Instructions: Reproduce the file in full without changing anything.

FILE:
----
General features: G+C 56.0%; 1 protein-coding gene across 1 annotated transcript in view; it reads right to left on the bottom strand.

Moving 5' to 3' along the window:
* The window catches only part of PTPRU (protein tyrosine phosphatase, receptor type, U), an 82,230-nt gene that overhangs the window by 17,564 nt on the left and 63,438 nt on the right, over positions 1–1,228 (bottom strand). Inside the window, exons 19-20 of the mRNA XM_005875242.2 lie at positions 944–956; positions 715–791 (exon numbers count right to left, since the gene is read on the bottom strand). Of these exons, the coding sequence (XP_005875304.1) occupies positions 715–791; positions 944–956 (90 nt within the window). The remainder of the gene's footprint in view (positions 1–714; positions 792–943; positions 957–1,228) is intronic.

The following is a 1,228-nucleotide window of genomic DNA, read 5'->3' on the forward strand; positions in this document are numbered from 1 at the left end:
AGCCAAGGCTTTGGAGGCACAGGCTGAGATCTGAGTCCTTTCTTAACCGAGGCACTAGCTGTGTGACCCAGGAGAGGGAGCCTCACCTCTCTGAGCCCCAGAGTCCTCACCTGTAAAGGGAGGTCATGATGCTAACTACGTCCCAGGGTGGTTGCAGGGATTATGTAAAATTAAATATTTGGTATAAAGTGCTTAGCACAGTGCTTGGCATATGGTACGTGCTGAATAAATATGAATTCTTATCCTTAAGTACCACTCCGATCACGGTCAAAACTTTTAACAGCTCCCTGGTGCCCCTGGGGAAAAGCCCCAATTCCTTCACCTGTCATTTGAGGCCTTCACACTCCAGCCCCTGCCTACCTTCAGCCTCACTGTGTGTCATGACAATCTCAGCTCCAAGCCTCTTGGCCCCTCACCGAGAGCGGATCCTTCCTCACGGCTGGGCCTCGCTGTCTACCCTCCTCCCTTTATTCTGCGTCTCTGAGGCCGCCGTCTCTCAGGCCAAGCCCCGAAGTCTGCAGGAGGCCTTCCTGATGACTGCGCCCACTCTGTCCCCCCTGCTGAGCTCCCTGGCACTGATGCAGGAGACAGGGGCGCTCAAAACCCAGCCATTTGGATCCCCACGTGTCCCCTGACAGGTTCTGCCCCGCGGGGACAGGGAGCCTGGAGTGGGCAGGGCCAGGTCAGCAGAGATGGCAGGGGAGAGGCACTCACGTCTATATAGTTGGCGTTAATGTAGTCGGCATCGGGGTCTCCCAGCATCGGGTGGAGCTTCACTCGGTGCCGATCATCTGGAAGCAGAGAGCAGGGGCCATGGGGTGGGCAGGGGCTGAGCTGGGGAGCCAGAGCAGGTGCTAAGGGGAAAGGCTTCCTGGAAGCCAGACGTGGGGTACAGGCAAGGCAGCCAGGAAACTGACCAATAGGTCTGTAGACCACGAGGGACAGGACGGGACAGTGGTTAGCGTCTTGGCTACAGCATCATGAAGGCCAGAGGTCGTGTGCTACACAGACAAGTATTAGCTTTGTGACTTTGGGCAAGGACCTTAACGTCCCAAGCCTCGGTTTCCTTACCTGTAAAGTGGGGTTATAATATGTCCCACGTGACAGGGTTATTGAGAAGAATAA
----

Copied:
General features: G+C 56.0%; 1 protein-coding gene across 1 annotated transcript in view; it reads right to left on the bottom strand.

Moving 5' to 3' along the window:
* The window catches only part of PTPRU (protein tyrosine phosphatase, receptor type, U), an 82,230-nt gene that overhangs the window by 17,564 nt on the left and 63,438 nt on the right, over positions 1–1,228 (bottom strand). Inside the window, exons 19-20 of the mRNA XM_005875242.2 lie at positions 944–956; positions 715–791 (exon numbers count right to left, since the gene is read on the bottom strand). Of these exons, the coding sequence (XP_005875304.1) occupies positions 715–791; positions 944–956 (90 nt within the window). The remainder of the gene's footprint in view (positions 1–714; positions 792–943; positions 957–1,228) is intronic.

The following is a 1,228-nucleotide window of genomic DNA, read 5'->3' on the forward strand; positions in this document are numbered from 1 at the left end:
AGCCAAGGCTTTGGAGGCACAGGCTGAGATCTGAGTCCTTTCTTAACCGAGGCACTAGCTGTGTGACCCAGGAGAGGGAGCCTCACCTCTCTGAGCCCCAGAGTCCTCACCTGTAAAGGGAGGTCATGATGCTAACTACGTCCCAGGGTGGTTGCAGGGATTATGTAAAATTAAATATTTGGTATAAAGTGCTTAGCACAGTGCTTGGCATATGGTACGTGCTGAATAAATATGAATTCTTATCCTTAAGTACCACTCCGATCACGGTCAAAACTTTTAACAGCTCCCTGGTGCCCCTGGGGAAAAGCCCCAATTCCTTCACCTGTCATTTGAGGCCTTCACACTCCAGCCCCTGCCTACCTTCAGCCTCACTGTGTGTCATGACAATCTCAGCTCCAAGCCTCTTGGCCCCTCACCGAGAGCGGATCCTTCCTCACGGCTGGGCCTCGCTGTCTACCCTCCTCCCTTTATTCTGCGTCTCTGAGGCCGCCGTCTCTCAGGCCAAGCCCCGAAGTCTGCAGGAGGCCTTCCTGATGACTGCGCCCACTCTGTCCCCCCTGCTGAGCTCCCTGGCACTGATGCAGGAGACAGGGGCGCTCAAAACCCAGCCATTTGGATCCCCACGTGTCCCCTGACAGGTTCTGCCCCGCGGGGACAGGGAGCCTGGAGTGGGCAGGGCCAGGTCAGCAGAGATGGCAGGGGAGAGGCACTCACGTCTATATAGTTGGCGTTAATGTAGTCGGCATCGGGGTCTCCCAGCATCGGGTGGAGCTTCACTCGGTGCCGATCATCTGGAAGCAGAGAGCAGGGGCCATGGGGTGGGCAGGGGCTGAGCTGGGGAGCCAGAGCAGGTGCTAAGGGGAAAGGCTTCCTGGAAGCCAGACGTGGGGTACAGGCAAGGCAGCCAGGAAACTGACCAATAGGTCTGTAGACCACGAGGGACAGGACGGGACAGTGGTTAGCGTCTTGGCTACAGCATCATGAAGGCCAGAGGTCGTGTGCTACACAGACAAGTATTAGCTTTGTGACTTTGGGCAAGGACCTTAACGTCCCAAGCCTCGGTTTCCTTACCTGTAAAGTGGGGTTATAATATGTCCCACGTGACAGGGTTATTGAGAAGAATAA